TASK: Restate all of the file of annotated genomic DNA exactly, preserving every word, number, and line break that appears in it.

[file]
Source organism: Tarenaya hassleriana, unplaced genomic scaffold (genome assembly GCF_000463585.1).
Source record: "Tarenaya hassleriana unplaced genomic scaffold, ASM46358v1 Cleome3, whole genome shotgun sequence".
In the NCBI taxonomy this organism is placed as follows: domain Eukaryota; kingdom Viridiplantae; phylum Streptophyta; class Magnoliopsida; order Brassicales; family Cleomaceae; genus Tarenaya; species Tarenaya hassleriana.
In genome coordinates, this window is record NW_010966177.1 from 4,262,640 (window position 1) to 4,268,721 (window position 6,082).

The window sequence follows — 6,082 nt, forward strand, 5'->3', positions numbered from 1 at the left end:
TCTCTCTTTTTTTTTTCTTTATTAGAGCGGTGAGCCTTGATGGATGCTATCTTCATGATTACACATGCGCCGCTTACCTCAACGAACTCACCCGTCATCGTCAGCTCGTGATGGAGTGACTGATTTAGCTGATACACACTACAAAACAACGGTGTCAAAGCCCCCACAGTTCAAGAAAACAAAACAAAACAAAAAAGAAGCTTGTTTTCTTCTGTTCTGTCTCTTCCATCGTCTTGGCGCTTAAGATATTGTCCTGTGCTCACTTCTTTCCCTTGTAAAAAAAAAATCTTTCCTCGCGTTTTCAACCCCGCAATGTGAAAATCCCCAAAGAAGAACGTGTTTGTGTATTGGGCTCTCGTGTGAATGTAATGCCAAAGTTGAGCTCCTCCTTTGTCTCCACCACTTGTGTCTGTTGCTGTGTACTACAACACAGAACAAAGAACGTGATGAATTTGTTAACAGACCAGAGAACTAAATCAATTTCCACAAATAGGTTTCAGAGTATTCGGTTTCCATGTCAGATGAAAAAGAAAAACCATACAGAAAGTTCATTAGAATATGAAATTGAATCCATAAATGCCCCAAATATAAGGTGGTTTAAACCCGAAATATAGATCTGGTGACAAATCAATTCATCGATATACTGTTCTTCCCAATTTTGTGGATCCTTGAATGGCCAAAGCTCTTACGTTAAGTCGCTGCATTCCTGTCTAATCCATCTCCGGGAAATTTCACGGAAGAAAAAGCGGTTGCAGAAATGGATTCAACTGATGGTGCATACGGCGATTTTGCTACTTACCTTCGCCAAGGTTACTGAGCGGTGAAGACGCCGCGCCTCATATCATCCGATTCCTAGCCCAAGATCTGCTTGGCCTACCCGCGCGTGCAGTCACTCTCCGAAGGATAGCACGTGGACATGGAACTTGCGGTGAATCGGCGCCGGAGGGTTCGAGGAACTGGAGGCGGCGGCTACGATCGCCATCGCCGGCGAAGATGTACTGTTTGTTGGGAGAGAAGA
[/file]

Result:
Source organism: Tarenaya hassleriana, unplaced genomic scaffold (genome assembly GCF_000463585.1).
Source record: "Tarenaya hassleriana unplaced genomic scaffold, ASM46358v1 Cleome3, whole genome shotgun sequence".
In the NCBI taxonomy this organism is placed as follows: domain Eukaryota; kingdom Viridiplantae; phylum Streptophyta; class Magnoliopsida; order Brassicales; family Cleomaceae; genus Tarenaya; species Tarenaya hassleriana.
In genome coordinates, this window is record NW_010966177.1 from 4,262,640 (window position 1) to 4,268,721 (window position 6,082).

The window sequence follows — 6,082 nt, forward strand, 5'->3', positions numbered from 1 at the left end:
TCTCTCTTTTTTTTTTCTTTATTAGAGCGGTGAGCCTTGATGGATGCTATCTTCATGATTACACATGCGCCGCTTACCTCAACGAACTCACCCGTCATCGTCAGCTCGTGATGGAGTGACTGATTTAGCTGATACACACTACAAAACAACGGTGTCAAAGCCCCCACAGTTCAAGAAAACAAAACAAAACAAAAAAGAAGCTTGTTTTCTTCTGTTCTGTCTCTTCCATCGTCTTGGCGCTTAAGATATTGTCCTGTGCTCACTTCTTTCCCTTGTAAAAAAAAAATCTTTCCTCGCGTTTTCAACCCCGCAATGTGAAAATCCCCAAAGAAGAACGTGTTTGTGTATTGGGCTCTCGTGTGAATGTAATGCCAAAGTTGAGCTCCTCCTTTGTCTCCACCACTTGTGTCTGTTGCTGTGTACTACAACACAGAACAAAGAACGTGATGAATTTGTTAACAGACCAGAGAACTAAATCAATTTCCACAAATAGGTTTCAGAGTATTCGGTTTCCATGTCAGATGAAAAAGAAAAACCATACAGAAAGTTCATTAGAATATGAAATTGAATCCATAAATGCCCCAAATATAAGGTGGTTTAAACCCGAAATATAGATCTGGTGACAAATCAATTCATCGATATACTGTTCTTCCCAATTTTGTGGATCCTTGAATGGCCAAAGCTCTTACGTTAAGTCGCTGCATTCCTGTCTAATCCATCTCCGGGAAATTTCACGGAAGAAAAAGCGGTTGCAGAAATGGATTCAACTGATGGTGCATACGGCGATTTTGCTACTTACCTTCGCCAAGGTTACTGAGCGGTGAAGACGCCGCGCCTCATATCATCCGATTCCTAGCCCAAGATCTGCTTGGCCTACCCGCGCGTGCAGTCACTCTCCGAAGGATAGCACGTGGACATGGAACTTGCGGTGAATCGGCGCCGGAGGGTTCGAGGAACTGGAGGCGGCGGCTACGATCGCCATCGCCGGCGAAGATGTACTGTTTGTTGGGAGAGAAGA